About The Friends of Oakton Library
The Friends of the Oakton Library was founded in 2001 in response to community enthusiasm for creation of the new branch. The groundbreaking ceremony was held on April 8, 2006, and the Oakton Library opened on Sept. 29, 2007. (Details below.)
The story of the Oakton Library began in 1996 when the Fairfax County Public Library System identified a need for an additional library within a five-mile radius of Vienna and Fairfax. The Oakton Women’s Club
then successfully advocated for the new library to be in the village of Oakton.
The land that the library occupies now was part of a 19 acre site that had been under consideration for a retail center and subsequently 123 residential townhouses. Due to strong community opposition led by Friends of Oakton, Options for Oakton, Hunter Mill Defense League, and Oakton Women’s Club, then Supervisor Gerry Connolly
, now Congressman Connolly, denied the developer’s plan and searched for a community supported proposal. Ultimately the developer donated 3 of the 19 acres (worth over $2 million) for the new library. This was the first and only time in Fairfax County history that a developer proffered land for a public library.
Subsequently, the Friends of Oakton Library was established to raise funds to support library services and foster a strong connection with the community. It then took ten years with the help of many groups and individuals, who worked with Congressman Connolly and his successor as Providence District Supervisor, Linda Smyth to make the library come to fruition. The ground-breaking took place on April 8, 2006 and on September 28, 2007 the Oakton Library opened to the public.
The Oakton Library is at the center of our community and welcomes over 50,000 users every year. It provides our community with a place to gather, meet and learn both inside and outside. It gives the village of Oakton an identity. If only the 300-year-old oak tree across Hunter Mill Road from the library could talk and tell the area history. Perhaps it can through the books about it in the library.
If you would like to learn more about the story of the library and the citizens who volunteered their efforts to making it happen, please visit our website at https://www.friendsofoaktonlibrary.org
Below are just a few of the people and organizations that lovingly donated their time and talents to make the Oakton Library possible. If you have additional names and groups please share with our history project by sending information to Littlelulu8@yahoo.com
Grays Subdivision – Peter Montinino
Friends of Oakton - Lila Johns and Frank Sturgeon and others.
Oakton Women’s Club – Charlotte Wineland, Linda Byrne, Nancy Rice, Debra Nau, Jane Wood, Marian Houser, Susan Rich, Diane Helbing, Sheila Dunheimer and daughters, Linda Sherrange, Virginia Bertram, Alice Kinter, Sarah Cooper and many others who came out in support of the library.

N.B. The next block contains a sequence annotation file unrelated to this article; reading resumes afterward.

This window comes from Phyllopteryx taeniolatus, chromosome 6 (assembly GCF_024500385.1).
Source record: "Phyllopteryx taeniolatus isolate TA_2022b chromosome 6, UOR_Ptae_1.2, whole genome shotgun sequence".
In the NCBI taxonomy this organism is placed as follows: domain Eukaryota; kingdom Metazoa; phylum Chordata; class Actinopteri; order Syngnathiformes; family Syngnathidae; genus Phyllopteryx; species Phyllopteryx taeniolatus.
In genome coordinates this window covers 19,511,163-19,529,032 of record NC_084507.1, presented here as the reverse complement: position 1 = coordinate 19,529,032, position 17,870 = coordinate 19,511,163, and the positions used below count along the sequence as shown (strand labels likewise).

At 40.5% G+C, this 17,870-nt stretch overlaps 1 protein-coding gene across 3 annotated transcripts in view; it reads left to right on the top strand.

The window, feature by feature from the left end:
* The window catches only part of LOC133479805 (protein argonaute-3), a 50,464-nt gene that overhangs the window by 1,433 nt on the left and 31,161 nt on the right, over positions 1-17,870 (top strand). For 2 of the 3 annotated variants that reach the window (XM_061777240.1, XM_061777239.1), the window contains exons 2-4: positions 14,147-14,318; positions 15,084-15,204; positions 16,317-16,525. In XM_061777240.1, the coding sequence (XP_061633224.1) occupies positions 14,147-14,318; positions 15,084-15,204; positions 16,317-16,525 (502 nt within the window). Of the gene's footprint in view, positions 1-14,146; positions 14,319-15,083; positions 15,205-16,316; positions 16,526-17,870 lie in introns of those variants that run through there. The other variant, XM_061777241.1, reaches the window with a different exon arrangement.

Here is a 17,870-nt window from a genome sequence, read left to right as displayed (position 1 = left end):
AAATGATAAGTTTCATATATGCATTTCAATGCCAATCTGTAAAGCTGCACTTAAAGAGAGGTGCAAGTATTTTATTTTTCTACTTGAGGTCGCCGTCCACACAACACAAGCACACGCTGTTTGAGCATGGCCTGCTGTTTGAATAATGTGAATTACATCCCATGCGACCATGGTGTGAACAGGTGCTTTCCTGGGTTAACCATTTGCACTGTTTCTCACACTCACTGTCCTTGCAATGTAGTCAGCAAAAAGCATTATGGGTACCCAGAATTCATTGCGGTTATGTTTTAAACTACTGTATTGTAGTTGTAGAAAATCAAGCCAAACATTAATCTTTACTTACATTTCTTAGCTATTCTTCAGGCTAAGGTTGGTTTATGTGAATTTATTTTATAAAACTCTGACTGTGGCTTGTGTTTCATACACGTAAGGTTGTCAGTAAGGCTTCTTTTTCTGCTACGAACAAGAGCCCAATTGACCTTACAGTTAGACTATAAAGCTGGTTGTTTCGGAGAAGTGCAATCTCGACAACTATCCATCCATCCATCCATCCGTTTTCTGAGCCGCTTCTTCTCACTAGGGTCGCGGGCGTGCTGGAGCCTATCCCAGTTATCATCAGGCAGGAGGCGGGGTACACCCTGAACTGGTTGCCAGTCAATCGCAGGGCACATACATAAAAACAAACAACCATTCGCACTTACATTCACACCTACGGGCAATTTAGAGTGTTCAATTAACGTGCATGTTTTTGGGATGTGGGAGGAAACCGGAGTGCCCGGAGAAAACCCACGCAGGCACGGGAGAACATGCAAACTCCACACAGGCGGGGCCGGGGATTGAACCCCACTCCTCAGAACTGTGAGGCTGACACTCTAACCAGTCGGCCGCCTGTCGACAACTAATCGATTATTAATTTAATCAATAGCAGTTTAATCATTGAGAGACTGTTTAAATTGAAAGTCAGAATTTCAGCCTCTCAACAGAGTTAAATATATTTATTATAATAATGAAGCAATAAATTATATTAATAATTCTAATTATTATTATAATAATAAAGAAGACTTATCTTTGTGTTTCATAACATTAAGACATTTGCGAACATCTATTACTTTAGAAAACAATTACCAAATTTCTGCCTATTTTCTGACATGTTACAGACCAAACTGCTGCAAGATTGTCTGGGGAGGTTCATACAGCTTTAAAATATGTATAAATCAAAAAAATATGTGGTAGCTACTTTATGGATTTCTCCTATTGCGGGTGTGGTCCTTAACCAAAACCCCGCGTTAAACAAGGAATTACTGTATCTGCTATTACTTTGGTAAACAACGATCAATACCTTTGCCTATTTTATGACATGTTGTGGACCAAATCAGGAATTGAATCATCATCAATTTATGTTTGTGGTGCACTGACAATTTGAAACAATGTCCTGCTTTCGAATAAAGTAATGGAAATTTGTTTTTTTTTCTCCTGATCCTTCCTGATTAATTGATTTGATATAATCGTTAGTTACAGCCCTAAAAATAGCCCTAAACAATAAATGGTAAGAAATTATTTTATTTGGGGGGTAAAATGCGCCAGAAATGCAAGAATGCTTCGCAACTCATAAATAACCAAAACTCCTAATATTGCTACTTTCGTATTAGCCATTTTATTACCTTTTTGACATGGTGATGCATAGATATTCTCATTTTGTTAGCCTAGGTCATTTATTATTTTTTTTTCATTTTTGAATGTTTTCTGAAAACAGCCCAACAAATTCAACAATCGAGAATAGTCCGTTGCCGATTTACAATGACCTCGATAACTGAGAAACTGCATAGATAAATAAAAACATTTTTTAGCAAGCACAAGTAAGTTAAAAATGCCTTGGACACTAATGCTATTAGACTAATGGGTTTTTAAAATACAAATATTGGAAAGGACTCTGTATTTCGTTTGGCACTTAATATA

Options for Oakton – George Lehnigk, Joe Merenda, Marie Merenda, Bob Adams, Debbie Gregg, Lauren Crum, Shelley Deutch, Dr. Laura Mann, , Shirley Nasser, and others who testified at hearings.
Hunter Mill Defense League – Jody Bennett, Bruce Bennett, Jeanette Twomey, Bill Cramer
Hunters Valley Association – Judy Beattie, Walt Schlie, Bill Lightfoot, Carl Carter, Julie Hansen, Lolly and Jay Burke, Edward Rice, John Byrne, Fred Dooley, Anne Chafer, Alan and Odette Parker, Ken and Marilyn Haas, Sarah and Jim Wells, Steve and Joan Symansky, Richard and Kathy Altman, Jill Campbell.
Jayne and Joe Siedman
Tooley and Jim Milstead
Peg and Rich Alpin
The Baldacci Family
Ann and Charlie Balch
Jane and Joe Sharnoff
Barbara and Bob Adams
The mission of the Friends of Oakton Library is to support and enhance library resources and services and to foster a strong connection between the library and the local community. As such, we are an incorporated 501(c)(3) nonprofit.
Since the Oakton Library opened, the Friends organization has raised funds through the sale of donated books, membership dues and individual monetary donations. These funds have supported the Oakton Library branch and the Fairfax County Public Library (FCPL) system as a whole, including contributions toward the following:
- Collections including books, eBooks, audio books, CDs, DVDs as well as magazine and newspaper subscriptions
- Recognition and celebration of FCPL volunteers
- Provision of updated furnishings and interior décor
- Youth programming such as the popular Summer Reading Adventure as well as Brain Games, performances, and film screenings
- Adult programs, including speakers, educational and entertaining events
- Events such as Volunteer Fest, the Oakton Library’s 5th and 10th Anniversaries, Fairfax County Library's 75th Anniversary, annual Holiday Open Houses, Friends' Forums and Fall for the Book
- The Fairfax Library Foundation’s Scholarship Fund, Changing Lives Through Literature and 1,000 Books Before Kindergarten programs as well as the organization’s annual Jubilee fundraiser
- Oakton Library’s National Wildlife Federation-certified outdoor habitat, including native and ornamental plants, bird houses and feed, furniture and fixtures. Friends members maintain the habitat year-round.